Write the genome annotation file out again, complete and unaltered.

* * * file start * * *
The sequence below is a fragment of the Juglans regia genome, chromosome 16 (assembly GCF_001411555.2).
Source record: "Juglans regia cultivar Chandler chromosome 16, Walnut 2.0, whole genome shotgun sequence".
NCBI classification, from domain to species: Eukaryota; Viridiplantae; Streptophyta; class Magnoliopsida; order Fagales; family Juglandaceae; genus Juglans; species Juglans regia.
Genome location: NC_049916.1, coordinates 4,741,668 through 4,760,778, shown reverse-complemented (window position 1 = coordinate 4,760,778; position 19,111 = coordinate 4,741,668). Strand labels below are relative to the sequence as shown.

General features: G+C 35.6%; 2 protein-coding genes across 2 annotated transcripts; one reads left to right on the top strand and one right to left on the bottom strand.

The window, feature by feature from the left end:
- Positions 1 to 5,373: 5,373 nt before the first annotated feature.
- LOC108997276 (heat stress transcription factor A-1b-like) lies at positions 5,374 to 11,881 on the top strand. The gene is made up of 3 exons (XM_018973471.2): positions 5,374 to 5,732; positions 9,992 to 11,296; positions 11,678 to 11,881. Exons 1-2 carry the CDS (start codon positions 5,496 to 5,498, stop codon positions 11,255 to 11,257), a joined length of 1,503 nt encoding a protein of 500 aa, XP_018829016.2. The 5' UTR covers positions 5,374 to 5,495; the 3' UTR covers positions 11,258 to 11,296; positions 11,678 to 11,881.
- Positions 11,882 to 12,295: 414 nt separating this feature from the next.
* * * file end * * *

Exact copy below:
The sequence below is a fragment of the Juglans regia genome, chromosome 16 (assembly GCF_001411555.2).
Source record: "Juglans regia cultivar Chandler chromosome 16, Walnut 2.0, whole genome shotgun sequence".
NCBI classification, from domain to species: Eukaryota; Viridiplantae; Streptophyta; class Magnoliopsida; order Fagales; family Juglandaceae; genus Juglans; species Juglans regia.
Genome location: NC_049916.1, coordinates 4,741,668 through 4,760,778, shown reverse-complemented (window position 1 = coordinate 4,760,778; position 19,111 = coordinate 4,741,668). Strand labels below are relative to the sequence as shown.

General features: G+C 35.6%; 2 protein-coding genes across 2 annotated transcripts; one reads left to right on the top strand and one right to left on the bottom strand.

The window, feature by feature from the left end:
- Positions 1 to 5,373: 5,373 nt before the first annotated feature.
- LOC108997276 (heat stress transcription factor A-1b-like) lies at positions 5,374 to 11,881 on the top strand. The gene is made up of 3 exons (XM_018973471.2): positions 5,374 to 5,732; positions 9,992 to 11,296; positions 11,678 to 11,881. Exons 1-2 carry the CDS (start codon positions 5,496 to 5,498, stop codon positions 11,255 to 11,257), a joined length of 1,503 nt encoding a protein of 500 aa, XP_018829016.2. The 5' UTR covers positions 5,374 to 5,495; the 3' UTR covers positions 11,258 to 11,296; positions 11,678 to 11,881.
- Positions 11,882 to 12,295: 414 nt separating this feature from the next.